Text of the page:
6.06.2011

Dirty Diapers Bring Out My Inner Snail

For the From Left to Write Book Club we read The Sound of a Wild Snail Eating by Elizabeth Tova Bailey. This post was inspired by the book.

I don't often think of snails. The most I've ever thought of them was when I was in Dublin for a writing program at Trinity University. I remember these incredible, gigantic snails slowing making their way across the sidewalk in the early morning when I would head out for a run. Sometimes I'd see what could very well be the same snail finally making it to the other side as I returned from my run, a faint glistening trail marking its slow crossing.

Reading about the complexities of a snail and the experience of having nothing to do but observe one, I realized something... Even I have a little snail in me. In the book Bailey is stuck in bed due to illness, so as she observes a snail living by her bedside, she notices the focus, patience, and determination of these little creatures. She notices that its actions are all very specific and well thought out. No matter what the obstacle, the snail would slowly and methodically go about its business.

With W, I learned quickly that moms get lots of overwhelming curve balls thrown our way. Tasks or situations that seem really out of control happen a lot. For instance, the diaper explosion. I mean the crazy explosions that go up the back and down to the toes of the footy pajamas. And they always seem to be the worst when you're in public, right?

When faced with an explosion, the freak out button is blinking, tempting you to give in. The task just seems so huge -- And always an emergency. It's hard to figure out where to begin, so I learned early on to take a deep breath, assess the situation, and then create steps in my head of how I would get W clean. I often talked myself through it. "Unzip the sleeper, wipe down stomach, pull out on leg, wipe, pull out the other leg, wipe, roll up sleeper poop side in along the back, remove diaper and wipe down diaper area, flip onto front side, wipe down back, lean baby face forward and pull sleeper away from the head, sliding out the arms, full wipe down...."

Sure, it could take 15 minutes to change these monster diapers, but once I would make it half way, I knew I was almost there. I would constantly remind myself that no matter how long it takes and how much he screams, there is no way to make the process go any faster. The more rushed I became, the more poop I got on myself and the more wipes I wasted. In the end, slow and methodical always won the race.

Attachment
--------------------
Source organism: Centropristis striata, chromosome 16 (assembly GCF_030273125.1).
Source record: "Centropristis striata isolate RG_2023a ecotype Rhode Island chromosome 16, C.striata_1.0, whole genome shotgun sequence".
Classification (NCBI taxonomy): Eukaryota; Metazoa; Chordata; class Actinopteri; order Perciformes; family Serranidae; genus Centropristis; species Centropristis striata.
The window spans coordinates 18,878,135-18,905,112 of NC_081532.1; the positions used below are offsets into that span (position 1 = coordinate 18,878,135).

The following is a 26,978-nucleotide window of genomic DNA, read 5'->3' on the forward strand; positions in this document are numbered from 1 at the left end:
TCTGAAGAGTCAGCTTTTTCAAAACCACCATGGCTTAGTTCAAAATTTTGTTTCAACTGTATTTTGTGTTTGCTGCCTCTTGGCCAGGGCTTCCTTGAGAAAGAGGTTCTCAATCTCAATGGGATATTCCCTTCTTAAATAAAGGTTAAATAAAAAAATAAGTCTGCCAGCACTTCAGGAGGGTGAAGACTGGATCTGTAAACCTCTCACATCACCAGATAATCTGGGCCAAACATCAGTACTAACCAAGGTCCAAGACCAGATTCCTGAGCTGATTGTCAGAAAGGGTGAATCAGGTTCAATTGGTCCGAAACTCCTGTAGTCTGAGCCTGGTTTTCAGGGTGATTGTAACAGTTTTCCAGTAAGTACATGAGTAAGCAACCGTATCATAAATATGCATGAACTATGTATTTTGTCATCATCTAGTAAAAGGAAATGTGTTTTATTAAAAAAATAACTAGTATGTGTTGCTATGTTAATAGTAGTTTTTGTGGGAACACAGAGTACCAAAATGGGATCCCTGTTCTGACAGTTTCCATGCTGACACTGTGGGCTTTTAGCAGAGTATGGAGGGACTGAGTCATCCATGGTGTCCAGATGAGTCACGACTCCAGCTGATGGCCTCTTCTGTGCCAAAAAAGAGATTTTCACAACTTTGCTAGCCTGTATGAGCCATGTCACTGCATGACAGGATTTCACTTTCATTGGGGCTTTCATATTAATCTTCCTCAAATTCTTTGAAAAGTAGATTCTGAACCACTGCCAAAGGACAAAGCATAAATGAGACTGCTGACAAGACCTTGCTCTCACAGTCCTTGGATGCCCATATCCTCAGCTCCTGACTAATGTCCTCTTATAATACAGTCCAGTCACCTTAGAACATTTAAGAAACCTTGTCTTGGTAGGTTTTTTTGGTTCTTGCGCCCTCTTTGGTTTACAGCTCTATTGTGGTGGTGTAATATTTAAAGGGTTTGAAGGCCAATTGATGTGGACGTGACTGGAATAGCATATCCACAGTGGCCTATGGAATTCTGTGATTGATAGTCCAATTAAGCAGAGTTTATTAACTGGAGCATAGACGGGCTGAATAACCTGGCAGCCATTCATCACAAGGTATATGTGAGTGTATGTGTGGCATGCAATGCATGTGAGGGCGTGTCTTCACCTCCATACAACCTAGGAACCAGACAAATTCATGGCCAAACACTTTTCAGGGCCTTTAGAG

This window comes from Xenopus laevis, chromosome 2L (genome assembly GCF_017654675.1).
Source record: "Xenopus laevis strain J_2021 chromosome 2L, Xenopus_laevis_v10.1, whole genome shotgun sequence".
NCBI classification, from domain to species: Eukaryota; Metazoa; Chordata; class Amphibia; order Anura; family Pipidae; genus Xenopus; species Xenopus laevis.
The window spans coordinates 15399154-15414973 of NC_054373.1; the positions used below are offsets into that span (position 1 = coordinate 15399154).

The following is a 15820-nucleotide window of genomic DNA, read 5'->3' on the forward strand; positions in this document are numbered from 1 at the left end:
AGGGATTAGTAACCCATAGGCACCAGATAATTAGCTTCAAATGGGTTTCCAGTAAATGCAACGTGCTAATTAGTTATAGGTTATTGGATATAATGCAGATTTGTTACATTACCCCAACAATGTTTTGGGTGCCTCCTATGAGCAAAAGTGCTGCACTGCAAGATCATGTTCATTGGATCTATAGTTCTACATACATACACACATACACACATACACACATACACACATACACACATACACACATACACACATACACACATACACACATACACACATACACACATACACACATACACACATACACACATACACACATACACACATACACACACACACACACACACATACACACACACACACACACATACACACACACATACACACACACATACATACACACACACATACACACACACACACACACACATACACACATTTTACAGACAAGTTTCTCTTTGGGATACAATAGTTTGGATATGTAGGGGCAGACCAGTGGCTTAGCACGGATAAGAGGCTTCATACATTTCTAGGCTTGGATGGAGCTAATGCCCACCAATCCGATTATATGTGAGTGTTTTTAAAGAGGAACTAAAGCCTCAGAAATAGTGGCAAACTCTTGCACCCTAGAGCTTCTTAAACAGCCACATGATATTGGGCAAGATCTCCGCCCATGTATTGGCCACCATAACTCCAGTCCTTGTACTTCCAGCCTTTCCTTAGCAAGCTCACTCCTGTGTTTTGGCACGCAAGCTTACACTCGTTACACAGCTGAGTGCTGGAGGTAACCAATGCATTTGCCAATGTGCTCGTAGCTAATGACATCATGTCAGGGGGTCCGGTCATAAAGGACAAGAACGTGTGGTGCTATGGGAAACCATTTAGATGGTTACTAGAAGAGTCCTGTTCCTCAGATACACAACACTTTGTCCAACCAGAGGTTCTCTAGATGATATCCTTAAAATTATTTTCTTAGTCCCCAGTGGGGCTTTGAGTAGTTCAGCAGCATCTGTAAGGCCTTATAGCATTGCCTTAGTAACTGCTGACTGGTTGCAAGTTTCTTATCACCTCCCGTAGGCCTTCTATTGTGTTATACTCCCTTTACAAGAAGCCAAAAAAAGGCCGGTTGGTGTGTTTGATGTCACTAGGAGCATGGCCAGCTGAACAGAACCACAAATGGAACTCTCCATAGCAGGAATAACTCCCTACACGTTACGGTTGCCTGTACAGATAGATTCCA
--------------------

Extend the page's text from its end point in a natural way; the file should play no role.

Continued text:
Slow and methodical is not a comfort zone for me. I live in constant fear of wasting time. I tend to read the first line of directions, check the picture, and then figure things out on my own. I am constantly multi-tasking. Focus on one task is not a strength of mine. Trying to be patient gives me anxiety. But, when you're a mom, you can't always bulldoze your way through every situation (bulldozing is my preferred way of handling things). Sometimes you just have to channel your inner snail.

Disclosure: I received a complimentary copy of this book as a member of the From Left to Write Book Club. To read how other bloggers were inspired by this book, visit From Left to Write.

4 comments:

c2cmom said...

It's amazing what you can accomplish when there's no one else around to do it. I look back on the Kiddo's early days and still don't know how I found it inside myself to accomplish and get through what I did. That said, I call that up as inspiration for when I encounter seemingly impossible or emerrgency situations today. Keep talking yourself through those diaper explosions - you're stronger and more patient than you think. ;-)

Helen P said...

I think motherhood throws so many things at us that would repulse our previous pre-mother selves.

Last week at my daughter's school picnic, my son pulled down his pants and pull up filled with loose stools. Fortunately he knew enough to walk over to me so I could change him in front of the other moms.

melanie said...

i dread the blowout diapers. i can't believe it wasn't until i had my fourth that i realized onesies can be pulled down instead of over the head--that takes care of the poop on the head/in the hair problem. why did it take me so long to figure that out!?!?

JennieB said...

You really struck a cord with this one. My son is now able to take his pajamas and diaper off so you can imagine the mess including changing sheets, pillow, etc.

One step at a time is the only way to do it. Though I do have to move pretty quickly to contain the mess :)